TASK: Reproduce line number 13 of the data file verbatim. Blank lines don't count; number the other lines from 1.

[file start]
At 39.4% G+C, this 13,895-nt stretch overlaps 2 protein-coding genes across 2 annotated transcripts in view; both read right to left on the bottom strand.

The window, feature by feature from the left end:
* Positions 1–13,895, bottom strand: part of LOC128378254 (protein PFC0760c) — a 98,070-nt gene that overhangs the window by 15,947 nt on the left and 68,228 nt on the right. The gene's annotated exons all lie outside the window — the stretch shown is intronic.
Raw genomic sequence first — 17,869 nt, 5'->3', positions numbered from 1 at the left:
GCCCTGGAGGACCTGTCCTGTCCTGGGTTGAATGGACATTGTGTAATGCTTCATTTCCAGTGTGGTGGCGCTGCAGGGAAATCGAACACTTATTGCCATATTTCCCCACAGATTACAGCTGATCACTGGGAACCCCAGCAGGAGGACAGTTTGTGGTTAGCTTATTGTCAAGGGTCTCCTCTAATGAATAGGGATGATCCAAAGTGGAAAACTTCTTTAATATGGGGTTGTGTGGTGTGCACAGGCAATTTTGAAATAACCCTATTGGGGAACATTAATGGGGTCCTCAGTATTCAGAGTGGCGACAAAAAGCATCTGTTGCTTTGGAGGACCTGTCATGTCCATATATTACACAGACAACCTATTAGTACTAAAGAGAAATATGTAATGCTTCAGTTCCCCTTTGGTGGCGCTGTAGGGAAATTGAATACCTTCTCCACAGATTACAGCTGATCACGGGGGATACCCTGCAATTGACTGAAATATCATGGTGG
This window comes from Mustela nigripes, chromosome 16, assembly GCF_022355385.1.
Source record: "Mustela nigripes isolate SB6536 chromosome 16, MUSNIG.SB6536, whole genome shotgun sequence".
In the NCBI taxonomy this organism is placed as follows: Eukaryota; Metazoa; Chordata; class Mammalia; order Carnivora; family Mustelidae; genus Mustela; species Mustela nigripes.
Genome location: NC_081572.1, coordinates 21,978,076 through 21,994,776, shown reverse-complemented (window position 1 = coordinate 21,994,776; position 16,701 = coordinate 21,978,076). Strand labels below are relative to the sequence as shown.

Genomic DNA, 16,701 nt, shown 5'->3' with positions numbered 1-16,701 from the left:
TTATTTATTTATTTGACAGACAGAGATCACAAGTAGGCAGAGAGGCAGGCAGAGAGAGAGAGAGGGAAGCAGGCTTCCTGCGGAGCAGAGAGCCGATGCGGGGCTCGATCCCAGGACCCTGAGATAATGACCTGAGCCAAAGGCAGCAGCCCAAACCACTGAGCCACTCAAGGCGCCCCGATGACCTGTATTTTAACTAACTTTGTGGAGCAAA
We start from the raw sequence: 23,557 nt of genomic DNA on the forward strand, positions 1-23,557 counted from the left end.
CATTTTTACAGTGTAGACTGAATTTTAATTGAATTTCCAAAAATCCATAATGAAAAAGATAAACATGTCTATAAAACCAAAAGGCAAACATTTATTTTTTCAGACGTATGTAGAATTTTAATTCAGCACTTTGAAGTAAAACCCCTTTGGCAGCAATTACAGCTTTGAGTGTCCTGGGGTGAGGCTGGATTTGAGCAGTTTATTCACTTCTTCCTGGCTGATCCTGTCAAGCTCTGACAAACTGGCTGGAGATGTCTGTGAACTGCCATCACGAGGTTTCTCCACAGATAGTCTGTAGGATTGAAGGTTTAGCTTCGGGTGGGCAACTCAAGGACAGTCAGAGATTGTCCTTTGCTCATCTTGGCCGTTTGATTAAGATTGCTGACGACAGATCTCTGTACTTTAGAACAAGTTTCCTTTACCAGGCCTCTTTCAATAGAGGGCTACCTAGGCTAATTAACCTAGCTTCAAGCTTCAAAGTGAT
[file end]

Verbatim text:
CATTTTTACAGTGTAGACTGAATTTTAATTGAATTTCCAAAAATCCATAATGAAAAAGATAAACATGTCTATAAAACCAAAAGGCAAACATTTATTTTTTCAGACGTATGTAGAATTTTAATTCAGCACTTTGAAGTAAAACCCCTTTGGCAGCAATTACAGCTTTGAGTGTCCTGGGGTGAGGCTGGATTTGAGCAGTTTATTCACTTCTTCCTGGCTGATCCTGTCAAGCTCTGACAAACTGGCTGGAGATGTCTGTGAACTGCCATCACGAGGTTTCTCCACAGATAGTCTGTAGGATTGAAGGTTTAGCTTCGGGTGGGCAACTCAAGGACAGTCAGAGATTGTCCTTTGCTCATCTTGGCCGTTTGATTAAGATTGCTGACGACAGATCTCTGTACTTTAGAACAAGTTTCCTTTACCAGGCCTCTTTCAATAGAGGGCTACCTAGGCTAATTAACCTAGCTTCAAGCTTCAAAGTGAT